- (obsolete) To set a soul in; reflexively, to fix one's strongest affections on.
- (Can we find and add a quotation of Jeremy Taylor to this entry?)
- [He] could not but insoul himself in her.
Part or all of this entry has been imported from the 1913 edition of Webster’s Dictionary, which is now free of copyright and hence in the public domain. The imported definitions may be significantly out of date, and any more recent senses may be completely missing.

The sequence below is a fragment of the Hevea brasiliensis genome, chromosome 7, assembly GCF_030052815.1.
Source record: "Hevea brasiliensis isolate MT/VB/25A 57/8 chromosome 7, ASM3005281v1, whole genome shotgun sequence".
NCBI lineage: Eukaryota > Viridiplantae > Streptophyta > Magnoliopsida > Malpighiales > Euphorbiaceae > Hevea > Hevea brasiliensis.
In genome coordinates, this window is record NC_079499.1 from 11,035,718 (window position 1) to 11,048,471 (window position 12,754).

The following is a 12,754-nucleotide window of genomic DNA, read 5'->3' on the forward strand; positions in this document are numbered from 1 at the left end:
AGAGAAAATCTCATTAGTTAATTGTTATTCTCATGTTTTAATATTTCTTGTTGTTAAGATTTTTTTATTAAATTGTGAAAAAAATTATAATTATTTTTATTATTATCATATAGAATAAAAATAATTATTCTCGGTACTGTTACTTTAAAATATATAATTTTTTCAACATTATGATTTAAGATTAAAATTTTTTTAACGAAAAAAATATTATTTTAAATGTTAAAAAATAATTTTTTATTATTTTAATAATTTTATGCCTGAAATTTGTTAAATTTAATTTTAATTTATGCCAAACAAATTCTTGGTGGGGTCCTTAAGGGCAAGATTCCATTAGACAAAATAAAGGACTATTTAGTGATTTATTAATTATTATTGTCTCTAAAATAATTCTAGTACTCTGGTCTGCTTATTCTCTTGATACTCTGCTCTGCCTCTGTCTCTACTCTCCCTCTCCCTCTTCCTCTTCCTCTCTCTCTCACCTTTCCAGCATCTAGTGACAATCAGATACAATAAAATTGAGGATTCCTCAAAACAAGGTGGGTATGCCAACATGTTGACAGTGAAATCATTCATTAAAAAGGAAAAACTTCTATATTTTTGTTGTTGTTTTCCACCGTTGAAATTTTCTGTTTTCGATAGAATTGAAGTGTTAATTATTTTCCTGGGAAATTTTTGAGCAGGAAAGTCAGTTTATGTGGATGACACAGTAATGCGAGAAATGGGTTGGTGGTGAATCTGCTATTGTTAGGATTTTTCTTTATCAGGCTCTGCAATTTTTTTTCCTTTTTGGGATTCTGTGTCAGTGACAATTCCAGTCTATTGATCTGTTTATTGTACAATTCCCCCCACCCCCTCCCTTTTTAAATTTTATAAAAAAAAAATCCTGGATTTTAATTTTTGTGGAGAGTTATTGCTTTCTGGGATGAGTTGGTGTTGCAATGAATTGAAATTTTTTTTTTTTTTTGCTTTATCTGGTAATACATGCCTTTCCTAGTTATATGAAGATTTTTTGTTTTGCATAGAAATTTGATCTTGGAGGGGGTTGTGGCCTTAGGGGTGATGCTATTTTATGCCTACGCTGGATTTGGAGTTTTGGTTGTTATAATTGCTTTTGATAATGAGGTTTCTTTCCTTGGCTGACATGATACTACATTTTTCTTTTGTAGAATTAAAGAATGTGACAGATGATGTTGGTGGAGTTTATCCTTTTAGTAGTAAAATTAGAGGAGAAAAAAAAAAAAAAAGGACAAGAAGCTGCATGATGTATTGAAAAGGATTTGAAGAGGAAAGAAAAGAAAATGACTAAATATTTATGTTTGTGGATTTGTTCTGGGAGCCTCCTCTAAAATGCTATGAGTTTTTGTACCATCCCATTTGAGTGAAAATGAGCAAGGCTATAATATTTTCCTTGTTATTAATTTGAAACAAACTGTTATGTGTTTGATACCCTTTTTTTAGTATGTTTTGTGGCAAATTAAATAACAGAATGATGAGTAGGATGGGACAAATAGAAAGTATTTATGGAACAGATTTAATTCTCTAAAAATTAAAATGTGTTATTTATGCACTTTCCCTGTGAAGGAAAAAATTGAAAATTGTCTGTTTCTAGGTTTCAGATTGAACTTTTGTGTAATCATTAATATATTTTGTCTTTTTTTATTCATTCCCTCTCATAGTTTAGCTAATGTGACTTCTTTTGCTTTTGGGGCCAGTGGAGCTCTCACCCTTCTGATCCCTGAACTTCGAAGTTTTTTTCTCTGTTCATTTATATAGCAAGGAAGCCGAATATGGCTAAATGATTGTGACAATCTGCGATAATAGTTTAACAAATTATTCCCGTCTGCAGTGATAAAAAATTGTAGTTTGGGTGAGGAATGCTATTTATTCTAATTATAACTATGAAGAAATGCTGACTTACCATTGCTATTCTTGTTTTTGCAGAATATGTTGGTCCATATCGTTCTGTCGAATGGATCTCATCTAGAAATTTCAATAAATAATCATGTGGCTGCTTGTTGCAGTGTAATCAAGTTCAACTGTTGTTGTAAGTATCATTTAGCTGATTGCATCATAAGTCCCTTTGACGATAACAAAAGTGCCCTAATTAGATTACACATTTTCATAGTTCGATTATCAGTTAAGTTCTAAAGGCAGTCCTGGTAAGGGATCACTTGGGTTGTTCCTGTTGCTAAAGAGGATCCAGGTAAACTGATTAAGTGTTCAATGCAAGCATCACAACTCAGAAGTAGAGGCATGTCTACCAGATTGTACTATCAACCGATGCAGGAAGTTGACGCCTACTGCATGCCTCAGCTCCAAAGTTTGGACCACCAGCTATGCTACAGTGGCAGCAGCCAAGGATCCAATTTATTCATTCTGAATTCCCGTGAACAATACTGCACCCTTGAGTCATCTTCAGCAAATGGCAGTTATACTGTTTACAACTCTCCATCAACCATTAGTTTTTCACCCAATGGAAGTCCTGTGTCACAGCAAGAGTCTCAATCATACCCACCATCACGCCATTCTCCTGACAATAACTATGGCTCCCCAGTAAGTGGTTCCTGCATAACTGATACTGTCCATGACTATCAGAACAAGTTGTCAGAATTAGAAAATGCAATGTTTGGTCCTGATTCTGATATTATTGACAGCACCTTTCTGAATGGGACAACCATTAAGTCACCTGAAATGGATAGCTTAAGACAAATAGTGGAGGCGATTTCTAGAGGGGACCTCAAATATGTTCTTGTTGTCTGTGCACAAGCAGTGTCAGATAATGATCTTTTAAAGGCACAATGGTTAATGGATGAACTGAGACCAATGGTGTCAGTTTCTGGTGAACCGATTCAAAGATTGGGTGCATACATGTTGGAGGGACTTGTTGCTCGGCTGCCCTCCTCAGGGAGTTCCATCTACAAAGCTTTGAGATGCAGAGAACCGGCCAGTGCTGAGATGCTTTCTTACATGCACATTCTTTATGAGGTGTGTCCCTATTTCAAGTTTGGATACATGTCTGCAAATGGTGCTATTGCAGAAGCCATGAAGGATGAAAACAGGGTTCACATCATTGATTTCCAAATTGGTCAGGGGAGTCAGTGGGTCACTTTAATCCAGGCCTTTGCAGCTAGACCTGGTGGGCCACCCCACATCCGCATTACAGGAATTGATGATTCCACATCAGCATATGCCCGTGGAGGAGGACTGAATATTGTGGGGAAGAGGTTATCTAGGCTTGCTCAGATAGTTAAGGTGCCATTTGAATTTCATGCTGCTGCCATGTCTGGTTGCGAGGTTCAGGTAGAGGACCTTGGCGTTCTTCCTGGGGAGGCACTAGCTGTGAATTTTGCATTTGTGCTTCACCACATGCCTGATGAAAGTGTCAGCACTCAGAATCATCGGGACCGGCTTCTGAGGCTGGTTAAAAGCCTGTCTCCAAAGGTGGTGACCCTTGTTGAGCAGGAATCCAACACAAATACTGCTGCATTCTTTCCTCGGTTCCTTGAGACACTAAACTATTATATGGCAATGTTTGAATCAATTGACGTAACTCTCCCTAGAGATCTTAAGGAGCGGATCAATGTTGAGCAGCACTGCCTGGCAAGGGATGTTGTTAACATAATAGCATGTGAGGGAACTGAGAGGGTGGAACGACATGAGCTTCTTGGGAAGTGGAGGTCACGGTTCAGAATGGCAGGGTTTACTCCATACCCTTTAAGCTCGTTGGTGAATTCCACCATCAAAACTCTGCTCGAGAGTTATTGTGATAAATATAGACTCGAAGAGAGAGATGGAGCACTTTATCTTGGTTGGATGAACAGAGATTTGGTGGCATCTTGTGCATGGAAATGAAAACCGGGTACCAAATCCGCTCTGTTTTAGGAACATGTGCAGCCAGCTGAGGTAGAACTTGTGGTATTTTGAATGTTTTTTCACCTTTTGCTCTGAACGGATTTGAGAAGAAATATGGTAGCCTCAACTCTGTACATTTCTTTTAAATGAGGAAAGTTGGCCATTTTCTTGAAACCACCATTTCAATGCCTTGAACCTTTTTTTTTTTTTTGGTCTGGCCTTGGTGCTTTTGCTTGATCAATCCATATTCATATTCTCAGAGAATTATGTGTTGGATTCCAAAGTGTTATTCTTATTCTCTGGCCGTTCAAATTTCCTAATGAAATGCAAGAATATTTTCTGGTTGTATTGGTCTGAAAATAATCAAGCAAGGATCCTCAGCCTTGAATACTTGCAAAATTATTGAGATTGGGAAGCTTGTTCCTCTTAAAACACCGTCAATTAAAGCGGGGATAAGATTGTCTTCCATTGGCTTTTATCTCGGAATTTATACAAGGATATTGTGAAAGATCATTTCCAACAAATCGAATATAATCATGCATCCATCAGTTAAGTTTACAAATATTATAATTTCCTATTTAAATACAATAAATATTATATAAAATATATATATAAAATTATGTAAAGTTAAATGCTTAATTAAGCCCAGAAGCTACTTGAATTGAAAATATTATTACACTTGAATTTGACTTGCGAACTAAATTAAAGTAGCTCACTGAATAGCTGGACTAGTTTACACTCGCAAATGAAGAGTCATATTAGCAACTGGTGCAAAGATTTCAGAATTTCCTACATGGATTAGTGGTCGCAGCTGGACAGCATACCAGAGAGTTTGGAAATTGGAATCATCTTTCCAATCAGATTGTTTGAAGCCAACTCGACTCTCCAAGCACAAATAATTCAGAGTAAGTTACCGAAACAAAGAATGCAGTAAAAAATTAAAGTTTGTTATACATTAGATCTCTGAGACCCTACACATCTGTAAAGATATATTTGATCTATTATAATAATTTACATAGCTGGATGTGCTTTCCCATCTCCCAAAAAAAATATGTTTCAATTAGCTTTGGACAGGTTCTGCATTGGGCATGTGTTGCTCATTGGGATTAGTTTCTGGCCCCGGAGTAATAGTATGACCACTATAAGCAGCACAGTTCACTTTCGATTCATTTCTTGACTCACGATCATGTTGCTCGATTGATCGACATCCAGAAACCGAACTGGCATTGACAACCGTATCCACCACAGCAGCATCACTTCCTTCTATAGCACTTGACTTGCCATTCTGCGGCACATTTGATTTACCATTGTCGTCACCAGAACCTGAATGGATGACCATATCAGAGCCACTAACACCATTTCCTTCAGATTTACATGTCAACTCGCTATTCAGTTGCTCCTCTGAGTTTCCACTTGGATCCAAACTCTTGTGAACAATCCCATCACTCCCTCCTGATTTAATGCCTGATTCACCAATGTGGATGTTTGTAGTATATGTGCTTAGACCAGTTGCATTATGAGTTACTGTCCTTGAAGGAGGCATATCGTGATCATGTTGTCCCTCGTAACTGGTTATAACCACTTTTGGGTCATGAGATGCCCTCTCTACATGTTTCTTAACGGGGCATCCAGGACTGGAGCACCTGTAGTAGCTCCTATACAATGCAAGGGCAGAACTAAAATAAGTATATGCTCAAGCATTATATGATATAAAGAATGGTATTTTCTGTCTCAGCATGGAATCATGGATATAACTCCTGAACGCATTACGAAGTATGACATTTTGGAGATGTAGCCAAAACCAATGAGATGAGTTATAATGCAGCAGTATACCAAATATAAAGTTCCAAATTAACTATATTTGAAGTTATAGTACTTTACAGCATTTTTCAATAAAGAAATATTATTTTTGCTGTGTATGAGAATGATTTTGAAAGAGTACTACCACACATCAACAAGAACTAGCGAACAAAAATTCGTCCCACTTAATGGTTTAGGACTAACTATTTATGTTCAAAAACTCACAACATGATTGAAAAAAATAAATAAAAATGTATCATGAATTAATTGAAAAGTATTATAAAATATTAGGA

(See the entry for insoul in Webster’s Revised Unabridged Dictionary, G. & C. Merriam, 1913.)